Ken Gross remembers watching the coolest guy at Salem High School drive down the street, all James Dean with a pack of Lucky Strikes rolled up in his sleeve, at the wheel of his customized, chopped-top ’51 Mercury. Looking at that ride, with its flipper hubcaps catching the light, its rumbling exhausts, and a customized body all sleek and mean, Gross thought, “Man, I’d love to be that guy.”
More than half a century later, Gross – now a celebrated automotive historian, museum curator and author, as well as a Selection Committee Member and a Chief Class Judge for the Pebble Beach Concours d’Elegance – has made it his mission to bring a measure of cool this year to the 18th Fairway of Pebble Beach Golf Links. Gross has put together the first-ever postwar class of Mercury Customs to be shown at the Concours, which takes place Sunday, August 16.The recently restored Leo Lyons 1950 Mercury will appear at the concours | Geoff Hacker
By the late 1940s, Detroit automakers had retooled after World War II and were once again producing civilian cars, but the offerings were often less than inspired. The 1949-51 Mercury was the epitome of what mid-century automotive writer Ken Purdy called “a turgid, jelly-bodied clunker.” But with imagination and the right tools, it could be transformed into a dreamboat.
In search of a more expensive-looking, sleeker silhouette, individuals began to customize these cars, lowering rooflines (chopping), dropping bodies over frames (channeling), Frenching headlights (tunneling them into fenders), and removing ornamentation and trim to create an almost sinister kind of cool.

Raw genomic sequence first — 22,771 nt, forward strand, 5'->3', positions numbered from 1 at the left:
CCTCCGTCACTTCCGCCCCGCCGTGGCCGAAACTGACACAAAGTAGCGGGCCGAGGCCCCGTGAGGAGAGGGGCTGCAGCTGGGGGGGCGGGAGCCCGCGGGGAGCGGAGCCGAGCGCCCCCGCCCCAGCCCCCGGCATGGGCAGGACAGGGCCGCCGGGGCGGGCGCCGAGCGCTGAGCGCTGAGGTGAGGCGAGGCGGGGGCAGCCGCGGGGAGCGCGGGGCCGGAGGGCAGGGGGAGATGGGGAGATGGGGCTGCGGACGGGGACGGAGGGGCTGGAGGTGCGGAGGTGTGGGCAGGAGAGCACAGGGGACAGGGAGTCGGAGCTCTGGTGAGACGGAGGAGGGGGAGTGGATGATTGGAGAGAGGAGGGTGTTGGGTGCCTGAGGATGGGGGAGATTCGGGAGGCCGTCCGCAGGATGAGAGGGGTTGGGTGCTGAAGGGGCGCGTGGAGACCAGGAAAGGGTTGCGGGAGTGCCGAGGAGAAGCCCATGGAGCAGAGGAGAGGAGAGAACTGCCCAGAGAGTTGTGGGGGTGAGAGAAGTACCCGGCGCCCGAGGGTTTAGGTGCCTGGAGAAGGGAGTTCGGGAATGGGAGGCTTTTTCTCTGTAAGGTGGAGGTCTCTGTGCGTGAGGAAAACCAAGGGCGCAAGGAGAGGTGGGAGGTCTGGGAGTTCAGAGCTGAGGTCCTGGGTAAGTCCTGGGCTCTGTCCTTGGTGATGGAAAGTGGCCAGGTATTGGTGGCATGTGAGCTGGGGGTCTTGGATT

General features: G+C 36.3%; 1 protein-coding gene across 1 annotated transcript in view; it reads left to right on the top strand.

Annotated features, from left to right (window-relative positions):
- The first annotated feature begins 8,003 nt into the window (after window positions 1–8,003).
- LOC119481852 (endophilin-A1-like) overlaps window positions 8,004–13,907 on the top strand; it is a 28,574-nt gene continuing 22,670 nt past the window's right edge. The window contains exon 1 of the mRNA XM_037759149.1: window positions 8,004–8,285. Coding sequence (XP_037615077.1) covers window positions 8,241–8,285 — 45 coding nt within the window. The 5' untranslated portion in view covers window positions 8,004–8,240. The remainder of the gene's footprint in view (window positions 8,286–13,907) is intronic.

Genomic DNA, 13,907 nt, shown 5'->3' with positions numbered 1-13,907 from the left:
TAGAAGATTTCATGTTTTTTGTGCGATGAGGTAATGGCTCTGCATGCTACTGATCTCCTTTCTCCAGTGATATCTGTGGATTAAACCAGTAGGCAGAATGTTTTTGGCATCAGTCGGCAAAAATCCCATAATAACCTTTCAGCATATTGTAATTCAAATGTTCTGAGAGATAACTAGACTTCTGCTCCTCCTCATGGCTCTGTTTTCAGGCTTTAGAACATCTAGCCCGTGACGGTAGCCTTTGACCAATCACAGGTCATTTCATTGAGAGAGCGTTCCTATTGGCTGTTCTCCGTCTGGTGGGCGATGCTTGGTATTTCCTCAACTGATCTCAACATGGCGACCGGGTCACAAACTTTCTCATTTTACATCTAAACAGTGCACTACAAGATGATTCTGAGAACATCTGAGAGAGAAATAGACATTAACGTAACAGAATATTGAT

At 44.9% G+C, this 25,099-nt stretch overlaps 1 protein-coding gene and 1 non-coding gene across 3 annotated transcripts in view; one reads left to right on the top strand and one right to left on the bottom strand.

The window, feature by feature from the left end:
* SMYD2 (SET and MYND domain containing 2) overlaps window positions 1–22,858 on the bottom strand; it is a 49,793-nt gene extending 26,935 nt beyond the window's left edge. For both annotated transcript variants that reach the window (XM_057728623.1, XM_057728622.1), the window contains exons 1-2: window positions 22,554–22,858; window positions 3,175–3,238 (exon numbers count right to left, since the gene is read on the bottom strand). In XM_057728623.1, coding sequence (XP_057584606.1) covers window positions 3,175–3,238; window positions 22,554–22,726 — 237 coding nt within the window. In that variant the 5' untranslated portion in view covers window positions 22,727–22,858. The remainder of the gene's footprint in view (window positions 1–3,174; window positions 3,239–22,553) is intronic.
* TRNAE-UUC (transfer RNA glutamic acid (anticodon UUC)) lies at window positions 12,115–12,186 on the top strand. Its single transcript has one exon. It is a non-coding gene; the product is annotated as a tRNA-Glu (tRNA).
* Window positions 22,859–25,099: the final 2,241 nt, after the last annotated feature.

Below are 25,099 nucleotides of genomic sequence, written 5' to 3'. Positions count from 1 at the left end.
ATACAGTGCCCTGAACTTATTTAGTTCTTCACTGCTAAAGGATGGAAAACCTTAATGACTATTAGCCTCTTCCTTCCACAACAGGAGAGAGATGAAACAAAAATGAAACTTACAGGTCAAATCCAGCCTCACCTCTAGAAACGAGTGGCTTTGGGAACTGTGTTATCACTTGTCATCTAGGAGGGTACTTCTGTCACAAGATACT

“Customs of the ’50s were not about speed,” Gross said. “They were about looking good, going slow, and getting the girls. I’m dating myself with this stereotype, but chicks didn’t want to be scared out of their wits and have their hair messed up. They’d much rather look cool in a custom car and cruise the main drag.”
It all began with Sam Barris, who bought a nearly new 1949 Mercury coupe and started deconstructing and modifying the vehicle until he had customized its way to the cover of Motor Trend.
“People were blown away by how good the car looked,” Gross said. “These custom cars were something special in their era. Part of it was the skill it took to build a really good car, and when someone got it really right, like Barris, the car became absolutely elegant.”James Dean glowers from his custom Mercury in ‘Rebel Without a Cause’ | Warner Bros.
One of the most eye-catching Barris Kustoms (Sam and his brother George soon began spelling their shop, and their creations, with a K) was an arresting lime-green ’51 Merc, customized for Bob Hirohata, which was used in the B movie Running Wild, with screen siren Mamie van Doren. One of the most recognizable was the mildly customized ’49 Mercury coupe James Dean drove in the 1955 Warner Bros. film, Rebel Without a Cause.
“When people think of custom Mercurys,” Gross said, “they often think of the James Dean coupe, which truly romanticized the car. This was in an era when many men and women wore hats, but that just wasn’t possible with lowered rooflines, so these young people were making a fashion statement of their own.”
A full class of these chopped and lowered beauties will be displayed at the 65th Pebble Beach Concours d’Elegance. For more information, see the concours website.